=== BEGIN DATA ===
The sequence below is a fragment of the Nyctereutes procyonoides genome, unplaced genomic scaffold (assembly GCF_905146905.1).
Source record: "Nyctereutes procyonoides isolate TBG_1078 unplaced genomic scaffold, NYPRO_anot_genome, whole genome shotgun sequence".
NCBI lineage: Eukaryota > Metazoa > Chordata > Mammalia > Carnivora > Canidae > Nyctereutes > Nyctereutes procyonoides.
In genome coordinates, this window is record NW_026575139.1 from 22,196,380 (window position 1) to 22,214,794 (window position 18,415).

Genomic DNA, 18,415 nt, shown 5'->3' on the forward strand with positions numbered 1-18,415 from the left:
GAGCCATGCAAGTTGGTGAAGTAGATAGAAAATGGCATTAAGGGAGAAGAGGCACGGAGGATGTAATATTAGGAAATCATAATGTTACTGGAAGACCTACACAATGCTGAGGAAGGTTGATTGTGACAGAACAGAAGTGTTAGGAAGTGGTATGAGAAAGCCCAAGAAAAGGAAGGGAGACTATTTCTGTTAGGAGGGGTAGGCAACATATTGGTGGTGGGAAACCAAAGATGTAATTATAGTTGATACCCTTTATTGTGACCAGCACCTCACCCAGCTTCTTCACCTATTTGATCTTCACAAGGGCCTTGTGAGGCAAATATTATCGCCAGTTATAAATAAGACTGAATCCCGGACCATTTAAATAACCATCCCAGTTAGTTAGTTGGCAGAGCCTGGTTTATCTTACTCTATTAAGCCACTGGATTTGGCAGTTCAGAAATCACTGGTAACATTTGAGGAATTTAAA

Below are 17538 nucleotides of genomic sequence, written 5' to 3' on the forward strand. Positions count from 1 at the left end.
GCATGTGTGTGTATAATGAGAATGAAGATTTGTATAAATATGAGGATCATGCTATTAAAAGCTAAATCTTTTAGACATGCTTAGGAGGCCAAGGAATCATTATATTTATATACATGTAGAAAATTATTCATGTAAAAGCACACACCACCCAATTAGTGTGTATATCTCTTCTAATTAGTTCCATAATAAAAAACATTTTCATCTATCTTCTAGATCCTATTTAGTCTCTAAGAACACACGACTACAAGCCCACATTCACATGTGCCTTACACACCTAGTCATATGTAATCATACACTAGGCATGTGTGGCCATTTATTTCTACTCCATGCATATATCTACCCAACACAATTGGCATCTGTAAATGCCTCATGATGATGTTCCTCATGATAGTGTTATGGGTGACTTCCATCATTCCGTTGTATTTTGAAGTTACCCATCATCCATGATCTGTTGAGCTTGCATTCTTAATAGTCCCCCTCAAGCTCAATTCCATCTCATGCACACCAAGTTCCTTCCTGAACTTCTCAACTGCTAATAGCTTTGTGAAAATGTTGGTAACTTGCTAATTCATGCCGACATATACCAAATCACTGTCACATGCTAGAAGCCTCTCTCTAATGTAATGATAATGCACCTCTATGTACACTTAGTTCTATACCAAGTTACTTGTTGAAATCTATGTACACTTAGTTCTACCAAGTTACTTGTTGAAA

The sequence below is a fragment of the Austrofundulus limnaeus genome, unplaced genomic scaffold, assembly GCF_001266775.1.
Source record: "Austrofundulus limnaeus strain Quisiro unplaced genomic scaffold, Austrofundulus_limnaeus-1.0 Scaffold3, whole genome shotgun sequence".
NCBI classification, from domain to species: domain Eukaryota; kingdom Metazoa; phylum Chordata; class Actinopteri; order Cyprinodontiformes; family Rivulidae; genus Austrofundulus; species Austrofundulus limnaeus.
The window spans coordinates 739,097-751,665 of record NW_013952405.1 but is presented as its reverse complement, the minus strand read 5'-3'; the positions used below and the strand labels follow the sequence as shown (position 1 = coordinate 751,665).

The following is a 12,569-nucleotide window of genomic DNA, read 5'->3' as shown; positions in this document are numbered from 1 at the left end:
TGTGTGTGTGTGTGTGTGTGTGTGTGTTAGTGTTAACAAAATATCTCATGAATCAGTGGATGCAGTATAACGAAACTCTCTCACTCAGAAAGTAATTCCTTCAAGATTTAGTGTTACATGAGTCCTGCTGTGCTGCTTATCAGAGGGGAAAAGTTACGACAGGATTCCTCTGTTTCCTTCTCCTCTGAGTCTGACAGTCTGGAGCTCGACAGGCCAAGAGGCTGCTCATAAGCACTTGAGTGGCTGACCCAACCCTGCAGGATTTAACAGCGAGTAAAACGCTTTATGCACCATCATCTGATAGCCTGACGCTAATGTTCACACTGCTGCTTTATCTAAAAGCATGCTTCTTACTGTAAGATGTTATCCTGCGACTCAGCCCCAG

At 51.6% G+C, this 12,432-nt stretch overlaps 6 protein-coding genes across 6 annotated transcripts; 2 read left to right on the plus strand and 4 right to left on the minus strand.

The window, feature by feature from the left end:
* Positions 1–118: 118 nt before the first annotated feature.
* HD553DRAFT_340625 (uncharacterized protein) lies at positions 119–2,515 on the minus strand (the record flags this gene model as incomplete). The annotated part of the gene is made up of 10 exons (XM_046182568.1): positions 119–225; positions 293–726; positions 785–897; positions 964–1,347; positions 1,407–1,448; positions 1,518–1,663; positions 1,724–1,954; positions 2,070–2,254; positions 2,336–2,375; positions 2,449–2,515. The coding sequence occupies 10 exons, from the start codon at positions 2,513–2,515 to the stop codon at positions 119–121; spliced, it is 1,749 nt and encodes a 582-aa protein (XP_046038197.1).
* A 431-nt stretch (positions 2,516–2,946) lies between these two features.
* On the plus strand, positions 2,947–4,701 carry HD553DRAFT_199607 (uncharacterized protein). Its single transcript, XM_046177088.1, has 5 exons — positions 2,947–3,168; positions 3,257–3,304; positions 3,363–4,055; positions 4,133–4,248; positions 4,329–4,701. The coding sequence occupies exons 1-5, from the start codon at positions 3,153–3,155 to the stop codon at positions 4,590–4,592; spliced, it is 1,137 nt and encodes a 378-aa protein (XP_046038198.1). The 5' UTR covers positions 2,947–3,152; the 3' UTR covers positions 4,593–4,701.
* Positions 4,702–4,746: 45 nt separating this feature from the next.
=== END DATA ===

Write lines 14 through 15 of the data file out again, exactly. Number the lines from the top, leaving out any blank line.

TGTGTGTGTGTGTGTGTGTGTGTGTGTTAGTGTTAACAAAATATCTCATGAATCAGTGGATGCAGTATAACGAAACTCTCTCACTCAGAAAGTAATTCCTTCAAGATTTAGTGTTACATGAGTCCTGCTGTGCTGCTTATCAGAGGGGAAAAGTTACGACAGGATTCCTCTGTTTCCTTCTCCTCTGAGTCTGACAGTCTGGAGCTCGACAGGCCAAGAGGCTGCTCATAAGCACTTGAGTGGCTGACCCAACCCTGCAGGATTTAACAGCGAGTAAAACGCTTTATGCACCATCATCTGATAGCCTGACGCTAATGTTCACACTGCTGCTTTATCTAAAAGCATGCTTCTTACTGTAAGATGTTATCCTGCGACTCAGCCCCAG

At 51.6% G+C, this 12,432-nt stretch overlaps 6 protein-coding genes across 6 annotated transcripts; 2 read left to right on the plus strand and 4 right to left on the minus strand.